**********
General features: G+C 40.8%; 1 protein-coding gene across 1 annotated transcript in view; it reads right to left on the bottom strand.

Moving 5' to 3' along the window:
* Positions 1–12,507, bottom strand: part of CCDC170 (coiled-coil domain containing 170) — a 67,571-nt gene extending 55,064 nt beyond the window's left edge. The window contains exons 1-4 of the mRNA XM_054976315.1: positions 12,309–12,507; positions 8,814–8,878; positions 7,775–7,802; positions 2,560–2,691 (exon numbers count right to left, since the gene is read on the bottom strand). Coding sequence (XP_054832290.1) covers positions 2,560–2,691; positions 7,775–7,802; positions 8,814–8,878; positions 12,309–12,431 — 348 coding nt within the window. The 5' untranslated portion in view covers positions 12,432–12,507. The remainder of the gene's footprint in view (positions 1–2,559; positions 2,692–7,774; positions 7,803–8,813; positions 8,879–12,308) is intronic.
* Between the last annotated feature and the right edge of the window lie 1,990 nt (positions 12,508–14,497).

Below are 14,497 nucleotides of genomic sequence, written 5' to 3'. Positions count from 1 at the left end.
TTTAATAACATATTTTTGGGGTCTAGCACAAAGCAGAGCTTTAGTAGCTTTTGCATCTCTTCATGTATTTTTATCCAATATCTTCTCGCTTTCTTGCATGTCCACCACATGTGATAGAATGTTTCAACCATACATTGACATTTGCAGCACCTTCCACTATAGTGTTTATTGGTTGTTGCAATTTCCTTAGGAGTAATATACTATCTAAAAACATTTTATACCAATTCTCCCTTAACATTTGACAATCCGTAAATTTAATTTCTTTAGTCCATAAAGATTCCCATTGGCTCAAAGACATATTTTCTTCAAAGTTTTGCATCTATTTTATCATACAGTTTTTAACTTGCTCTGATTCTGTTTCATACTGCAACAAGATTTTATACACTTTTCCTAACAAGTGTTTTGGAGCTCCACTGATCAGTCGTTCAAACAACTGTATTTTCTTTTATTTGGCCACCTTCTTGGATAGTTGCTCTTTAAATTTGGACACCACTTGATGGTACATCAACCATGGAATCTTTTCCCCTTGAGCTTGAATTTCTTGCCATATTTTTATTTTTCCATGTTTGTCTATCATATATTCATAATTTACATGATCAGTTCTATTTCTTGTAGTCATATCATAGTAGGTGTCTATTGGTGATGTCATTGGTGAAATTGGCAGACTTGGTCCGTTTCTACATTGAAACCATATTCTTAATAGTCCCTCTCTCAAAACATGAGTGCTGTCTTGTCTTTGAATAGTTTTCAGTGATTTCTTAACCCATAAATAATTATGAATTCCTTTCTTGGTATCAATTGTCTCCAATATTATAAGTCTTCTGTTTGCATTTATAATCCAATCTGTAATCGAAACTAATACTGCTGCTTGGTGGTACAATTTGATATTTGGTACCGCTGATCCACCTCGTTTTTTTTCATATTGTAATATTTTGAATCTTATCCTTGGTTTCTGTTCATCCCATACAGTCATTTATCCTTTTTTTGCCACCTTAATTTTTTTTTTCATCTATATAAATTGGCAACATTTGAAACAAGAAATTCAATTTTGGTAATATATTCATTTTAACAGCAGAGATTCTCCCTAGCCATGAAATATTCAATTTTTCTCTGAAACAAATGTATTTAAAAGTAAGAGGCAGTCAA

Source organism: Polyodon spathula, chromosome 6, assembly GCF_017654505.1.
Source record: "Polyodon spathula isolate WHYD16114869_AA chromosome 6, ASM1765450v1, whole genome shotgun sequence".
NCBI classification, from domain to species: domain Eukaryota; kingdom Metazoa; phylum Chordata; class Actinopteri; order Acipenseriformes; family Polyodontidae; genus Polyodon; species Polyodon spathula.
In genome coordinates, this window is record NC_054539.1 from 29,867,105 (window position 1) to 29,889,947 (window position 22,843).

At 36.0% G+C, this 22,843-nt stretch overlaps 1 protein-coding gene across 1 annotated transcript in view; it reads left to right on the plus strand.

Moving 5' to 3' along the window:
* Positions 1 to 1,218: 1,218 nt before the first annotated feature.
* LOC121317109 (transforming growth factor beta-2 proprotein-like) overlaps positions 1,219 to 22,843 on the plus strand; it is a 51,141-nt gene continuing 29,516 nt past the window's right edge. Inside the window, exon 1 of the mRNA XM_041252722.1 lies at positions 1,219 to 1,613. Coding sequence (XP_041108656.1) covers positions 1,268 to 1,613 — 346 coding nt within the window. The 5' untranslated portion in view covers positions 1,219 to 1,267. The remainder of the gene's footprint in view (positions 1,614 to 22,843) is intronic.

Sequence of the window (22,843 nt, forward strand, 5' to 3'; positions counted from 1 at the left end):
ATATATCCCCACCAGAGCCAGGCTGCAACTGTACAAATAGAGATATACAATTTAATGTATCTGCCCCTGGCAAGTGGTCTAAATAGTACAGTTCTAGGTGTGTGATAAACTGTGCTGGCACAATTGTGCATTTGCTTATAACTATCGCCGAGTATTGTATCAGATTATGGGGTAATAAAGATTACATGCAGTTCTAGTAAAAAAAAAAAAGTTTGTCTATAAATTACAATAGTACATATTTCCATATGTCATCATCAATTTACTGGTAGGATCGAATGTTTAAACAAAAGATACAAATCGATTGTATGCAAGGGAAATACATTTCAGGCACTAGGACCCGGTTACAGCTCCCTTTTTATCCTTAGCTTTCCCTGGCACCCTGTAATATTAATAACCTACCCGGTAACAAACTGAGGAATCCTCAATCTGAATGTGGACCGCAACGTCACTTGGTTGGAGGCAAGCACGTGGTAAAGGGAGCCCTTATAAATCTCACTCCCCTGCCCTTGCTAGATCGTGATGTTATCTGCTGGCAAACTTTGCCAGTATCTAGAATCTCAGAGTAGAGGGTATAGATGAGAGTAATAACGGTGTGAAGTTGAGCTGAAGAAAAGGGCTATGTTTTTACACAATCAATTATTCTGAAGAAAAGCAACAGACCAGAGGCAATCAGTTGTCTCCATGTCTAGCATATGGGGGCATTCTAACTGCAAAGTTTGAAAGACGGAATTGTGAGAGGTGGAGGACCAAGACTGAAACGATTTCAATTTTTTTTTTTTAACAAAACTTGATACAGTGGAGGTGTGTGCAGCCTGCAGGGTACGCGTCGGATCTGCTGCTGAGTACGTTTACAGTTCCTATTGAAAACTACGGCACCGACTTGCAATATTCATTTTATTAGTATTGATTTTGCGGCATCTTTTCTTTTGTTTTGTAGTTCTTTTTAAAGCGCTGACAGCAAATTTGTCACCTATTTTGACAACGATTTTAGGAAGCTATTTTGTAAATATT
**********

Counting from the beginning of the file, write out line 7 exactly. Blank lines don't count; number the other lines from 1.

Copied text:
Source organism: Polyodon spathula, chromosome 6, assembly GCF_017654505.1.